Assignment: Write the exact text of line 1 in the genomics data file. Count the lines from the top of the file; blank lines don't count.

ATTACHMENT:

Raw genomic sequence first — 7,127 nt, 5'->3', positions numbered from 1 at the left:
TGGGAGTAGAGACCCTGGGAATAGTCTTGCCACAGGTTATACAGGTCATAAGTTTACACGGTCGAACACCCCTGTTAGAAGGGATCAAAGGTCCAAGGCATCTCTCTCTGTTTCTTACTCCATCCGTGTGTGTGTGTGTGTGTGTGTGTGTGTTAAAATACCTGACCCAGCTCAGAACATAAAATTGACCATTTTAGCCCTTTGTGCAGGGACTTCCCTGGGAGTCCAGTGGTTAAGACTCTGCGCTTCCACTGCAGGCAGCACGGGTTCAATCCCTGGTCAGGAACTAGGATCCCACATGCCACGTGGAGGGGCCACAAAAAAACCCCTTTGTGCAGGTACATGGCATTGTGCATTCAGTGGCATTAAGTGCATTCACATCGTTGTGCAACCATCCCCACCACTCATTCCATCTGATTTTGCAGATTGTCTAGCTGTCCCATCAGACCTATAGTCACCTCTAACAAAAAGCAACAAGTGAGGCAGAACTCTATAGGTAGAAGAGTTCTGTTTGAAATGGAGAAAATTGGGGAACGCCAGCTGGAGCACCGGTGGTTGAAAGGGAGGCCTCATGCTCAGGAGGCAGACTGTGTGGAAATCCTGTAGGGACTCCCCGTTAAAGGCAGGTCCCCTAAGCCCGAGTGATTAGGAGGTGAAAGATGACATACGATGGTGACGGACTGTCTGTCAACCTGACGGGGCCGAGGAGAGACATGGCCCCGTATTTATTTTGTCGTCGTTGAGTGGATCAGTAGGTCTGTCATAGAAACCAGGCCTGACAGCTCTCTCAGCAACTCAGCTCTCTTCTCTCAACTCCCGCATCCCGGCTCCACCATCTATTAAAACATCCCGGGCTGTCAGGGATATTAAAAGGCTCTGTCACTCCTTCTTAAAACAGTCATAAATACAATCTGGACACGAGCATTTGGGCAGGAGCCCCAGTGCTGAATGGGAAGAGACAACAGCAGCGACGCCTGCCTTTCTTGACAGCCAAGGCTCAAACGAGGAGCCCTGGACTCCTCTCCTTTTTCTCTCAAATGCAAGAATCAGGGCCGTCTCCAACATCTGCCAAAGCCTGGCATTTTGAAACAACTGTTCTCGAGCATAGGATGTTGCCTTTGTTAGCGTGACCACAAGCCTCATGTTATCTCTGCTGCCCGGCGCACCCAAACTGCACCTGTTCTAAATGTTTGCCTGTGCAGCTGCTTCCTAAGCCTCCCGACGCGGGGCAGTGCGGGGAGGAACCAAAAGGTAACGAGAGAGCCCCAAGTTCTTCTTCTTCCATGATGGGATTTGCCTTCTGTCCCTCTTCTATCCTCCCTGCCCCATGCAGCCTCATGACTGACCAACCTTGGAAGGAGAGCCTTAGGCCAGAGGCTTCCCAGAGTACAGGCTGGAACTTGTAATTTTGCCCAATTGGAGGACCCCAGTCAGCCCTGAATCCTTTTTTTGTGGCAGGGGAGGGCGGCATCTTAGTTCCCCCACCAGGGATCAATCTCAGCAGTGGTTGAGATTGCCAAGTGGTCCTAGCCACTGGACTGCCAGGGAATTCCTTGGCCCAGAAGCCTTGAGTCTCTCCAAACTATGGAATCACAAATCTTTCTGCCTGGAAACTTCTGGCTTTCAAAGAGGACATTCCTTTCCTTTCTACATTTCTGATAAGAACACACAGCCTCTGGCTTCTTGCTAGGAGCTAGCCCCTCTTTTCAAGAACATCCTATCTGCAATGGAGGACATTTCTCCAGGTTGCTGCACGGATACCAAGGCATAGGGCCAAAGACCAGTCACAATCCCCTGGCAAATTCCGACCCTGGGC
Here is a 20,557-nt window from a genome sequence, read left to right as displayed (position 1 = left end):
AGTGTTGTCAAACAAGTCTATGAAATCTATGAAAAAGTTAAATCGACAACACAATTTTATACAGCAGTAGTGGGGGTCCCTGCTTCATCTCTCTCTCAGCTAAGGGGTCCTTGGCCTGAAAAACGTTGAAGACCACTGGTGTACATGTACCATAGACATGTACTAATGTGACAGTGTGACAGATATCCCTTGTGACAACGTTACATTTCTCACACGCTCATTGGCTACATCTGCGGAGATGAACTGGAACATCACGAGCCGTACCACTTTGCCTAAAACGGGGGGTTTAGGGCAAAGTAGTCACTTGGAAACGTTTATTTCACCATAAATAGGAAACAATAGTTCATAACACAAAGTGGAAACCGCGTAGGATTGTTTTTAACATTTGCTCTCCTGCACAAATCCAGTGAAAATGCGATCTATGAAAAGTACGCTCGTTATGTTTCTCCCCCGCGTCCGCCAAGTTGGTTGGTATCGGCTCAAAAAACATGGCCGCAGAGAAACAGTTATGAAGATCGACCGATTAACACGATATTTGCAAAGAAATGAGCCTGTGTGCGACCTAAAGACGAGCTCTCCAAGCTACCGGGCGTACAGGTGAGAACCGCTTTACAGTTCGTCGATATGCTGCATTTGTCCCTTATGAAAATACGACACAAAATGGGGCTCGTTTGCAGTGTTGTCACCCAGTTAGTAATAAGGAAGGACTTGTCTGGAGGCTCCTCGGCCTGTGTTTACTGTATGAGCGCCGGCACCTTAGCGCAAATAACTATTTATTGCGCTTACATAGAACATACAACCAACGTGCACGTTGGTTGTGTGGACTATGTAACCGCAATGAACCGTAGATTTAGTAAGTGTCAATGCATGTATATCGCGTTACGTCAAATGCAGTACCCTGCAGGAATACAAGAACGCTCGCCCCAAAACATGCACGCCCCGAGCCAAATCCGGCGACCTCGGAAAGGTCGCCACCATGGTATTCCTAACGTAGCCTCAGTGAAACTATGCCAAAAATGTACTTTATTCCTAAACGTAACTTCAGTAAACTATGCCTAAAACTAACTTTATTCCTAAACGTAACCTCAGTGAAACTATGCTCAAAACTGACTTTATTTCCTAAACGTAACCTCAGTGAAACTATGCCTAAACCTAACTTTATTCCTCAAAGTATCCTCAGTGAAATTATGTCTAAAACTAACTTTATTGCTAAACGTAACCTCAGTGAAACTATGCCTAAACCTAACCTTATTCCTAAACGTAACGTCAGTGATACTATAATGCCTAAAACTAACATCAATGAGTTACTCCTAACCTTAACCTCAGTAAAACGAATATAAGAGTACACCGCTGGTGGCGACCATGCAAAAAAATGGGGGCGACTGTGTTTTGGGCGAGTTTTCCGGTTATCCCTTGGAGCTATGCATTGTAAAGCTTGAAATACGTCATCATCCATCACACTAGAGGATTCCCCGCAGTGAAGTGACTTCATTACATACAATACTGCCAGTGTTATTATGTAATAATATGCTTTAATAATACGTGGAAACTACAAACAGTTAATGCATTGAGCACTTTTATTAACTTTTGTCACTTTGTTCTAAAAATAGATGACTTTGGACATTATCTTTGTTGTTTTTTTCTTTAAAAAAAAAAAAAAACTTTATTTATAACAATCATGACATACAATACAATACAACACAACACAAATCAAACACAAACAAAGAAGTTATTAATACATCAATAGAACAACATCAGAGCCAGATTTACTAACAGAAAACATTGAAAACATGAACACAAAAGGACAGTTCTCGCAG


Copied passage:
Raw genomic sequence first — 7,127 nt, 5'->3', positions numbered from 1 at the left: